Modern businesses become more reliant upon the internet each day. Many conduct sales and customer service through their websites, or rely on internet marketing in order to grow and thrive. Internet business already accounts for 6 percent of Ireland’s GDP, and the share is growing every year. Irish consumers are also spending €850,000 per hour each day.
It’s already clear that economic growth and innovation is going to remain inextricably linked to the internet for many years to come. Remaining competitive in a diverse digital economy will only become more challenging in the future, and will rely largely on having access to the latest technology. One crucial aspect of that technology is the internet infrastructure that’s deployed to support growing demand and higher bandwidth applications.
The Access Race Is On
The Department of Communications, Climate Action and Environment has already embarked on a National Broadband Plan to ensure that homes and businesses across Ireland will have access to broadband internet services. The broad aim of the plan is to provide internet services to all homes and businesses, regardless of their location, with a minimum of 30Mbps download speed. This plan will create a large step up in some areas, where access had been limited to no more than 2Mbps previously.
The trouble is that by the time the project is complete, the targets may already be out of date. Many localities around the world are already deploying fibre-optic based systems that operate at a minimum of 100Mbps, with some reaching a blazingly fast 1Gbps download speed. In Ireland, however, a lack of willing private investors in areas that have few subscribers has hampered deployment and forced direct state intervention to ensure full coverage.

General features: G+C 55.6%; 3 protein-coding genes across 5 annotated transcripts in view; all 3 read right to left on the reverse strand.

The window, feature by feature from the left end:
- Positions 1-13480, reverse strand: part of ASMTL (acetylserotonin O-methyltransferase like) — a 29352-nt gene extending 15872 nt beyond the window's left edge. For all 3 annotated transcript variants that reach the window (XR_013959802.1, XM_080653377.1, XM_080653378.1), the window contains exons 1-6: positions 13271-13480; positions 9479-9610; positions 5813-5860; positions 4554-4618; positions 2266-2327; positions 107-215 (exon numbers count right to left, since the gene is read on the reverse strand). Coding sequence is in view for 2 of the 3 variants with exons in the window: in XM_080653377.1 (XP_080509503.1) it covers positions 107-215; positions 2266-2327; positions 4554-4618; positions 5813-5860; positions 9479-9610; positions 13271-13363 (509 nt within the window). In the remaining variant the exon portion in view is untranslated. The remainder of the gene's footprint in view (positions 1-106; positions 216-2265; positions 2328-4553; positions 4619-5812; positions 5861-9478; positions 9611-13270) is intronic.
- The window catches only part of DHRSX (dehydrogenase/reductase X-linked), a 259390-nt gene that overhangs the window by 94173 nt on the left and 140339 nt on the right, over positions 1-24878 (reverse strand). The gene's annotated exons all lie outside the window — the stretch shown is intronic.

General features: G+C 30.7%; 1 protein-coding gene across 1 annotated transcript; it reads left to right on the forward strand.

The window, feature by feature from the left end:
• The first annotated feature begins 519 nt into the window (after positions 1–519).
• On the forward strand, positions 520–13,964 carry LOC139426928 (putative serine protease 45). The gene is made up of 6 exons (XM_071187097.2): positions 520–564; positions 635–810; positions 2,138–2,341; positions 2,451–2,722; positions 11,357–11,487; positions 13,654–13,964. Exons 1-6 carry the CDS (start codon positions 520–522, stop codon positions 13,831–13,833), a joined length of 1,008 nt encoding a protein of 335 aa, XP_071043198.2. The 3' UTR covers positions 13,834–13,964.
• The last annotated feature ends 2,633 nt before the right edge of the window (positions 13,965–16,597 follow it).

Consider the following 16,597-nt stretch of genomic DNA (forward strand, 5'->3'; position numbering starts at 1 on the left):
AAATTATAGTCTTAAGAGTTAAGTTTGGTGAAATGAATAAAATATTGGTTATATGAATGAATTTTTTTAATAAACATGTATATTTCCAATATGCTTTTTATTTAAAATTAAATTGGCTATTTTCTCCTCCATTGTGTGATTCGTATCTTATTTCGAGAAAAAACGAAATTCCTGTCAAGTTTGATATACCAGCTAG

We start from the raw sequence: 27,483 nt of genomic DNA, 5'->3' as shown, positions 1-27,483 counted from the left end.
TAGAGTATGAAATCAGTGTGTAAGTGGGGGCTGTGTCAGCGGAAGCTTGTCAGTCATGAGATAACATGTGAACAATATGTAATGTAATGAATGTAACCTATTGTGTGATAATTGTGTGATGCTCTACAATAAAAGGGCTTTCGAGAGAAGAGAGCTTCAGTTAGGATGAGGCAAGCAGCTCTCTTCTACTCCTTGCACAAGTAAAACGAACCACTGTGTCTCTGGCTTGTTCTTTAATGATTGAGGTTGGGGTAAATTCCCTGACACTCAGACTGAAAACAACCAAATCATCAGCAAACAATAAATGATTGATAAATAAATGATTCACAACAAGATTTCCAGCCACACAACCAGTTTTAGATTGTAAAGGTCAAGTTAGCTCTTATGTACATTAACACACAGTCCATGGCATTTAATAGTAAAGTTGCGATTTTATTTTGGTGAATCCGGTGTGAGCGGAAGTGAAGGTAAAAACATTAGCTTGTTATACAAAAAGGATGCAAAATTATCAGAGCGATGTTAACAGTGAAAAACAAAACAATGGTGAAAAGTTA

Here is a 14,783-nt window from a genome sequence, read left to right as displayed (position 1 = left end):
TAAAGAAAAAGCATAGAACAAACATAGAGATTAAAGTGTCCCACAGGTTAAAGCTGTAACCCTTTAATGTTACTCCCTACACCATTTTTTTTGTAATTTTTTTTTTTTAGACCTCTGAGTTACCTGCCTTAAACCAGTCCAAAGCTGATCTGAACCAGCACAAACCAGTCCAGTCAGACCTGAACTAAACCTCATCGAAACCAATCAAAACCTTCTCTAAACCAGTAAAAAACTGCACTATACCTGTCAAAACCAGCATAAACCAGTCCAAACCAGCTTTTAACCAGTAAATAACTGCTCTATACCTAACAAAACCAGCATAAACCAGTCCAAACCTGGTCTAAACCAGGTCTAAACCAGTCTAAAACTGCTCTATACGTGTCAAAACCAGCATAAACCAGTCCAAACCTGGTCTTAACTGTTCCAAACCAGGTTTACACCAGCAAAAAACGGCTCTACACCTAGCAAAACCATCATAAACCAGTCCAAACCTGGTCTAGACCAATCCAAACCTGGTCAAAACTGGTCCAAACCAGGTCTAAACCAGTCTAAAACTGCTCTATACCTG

A Public-Private Partnership
It is possible for a government to operate a fibre-optic high-speed internet network without relying on private industry to build it. For instance, a clever and ambitious approach was taken in Australia with the development of the National Broadband Network (NBN). The government set up a state-owned corporation that has set about deploying an advanced high-speed data network nationwide.
The NBN will be the major internet backbone in Australia, and service to homes and businesses is already being provided by the network via resellers. The resellers provide NBN plans to consumers, and compete with each other based upon price and customer service. By providing a universal infrastructure, the NBN has cut costs and extended access to places that would likely have been left out of privately-financed efforts.
There’s No Time To Waste
Efforts to improve internet access in Ireland are already bearing fruit. They’re important steps, to be sure, but there’s more work to be done to stay on par with the latest available technology. In order to keep internet related businesses growing, the maximum effort must be made to increase the pace of internet service deployments and upgrades. The global economy demands it, and the spoils of innovation will go only to the most forward-thinking regions. With the pace of development in the field, there isn’t a moment to spare.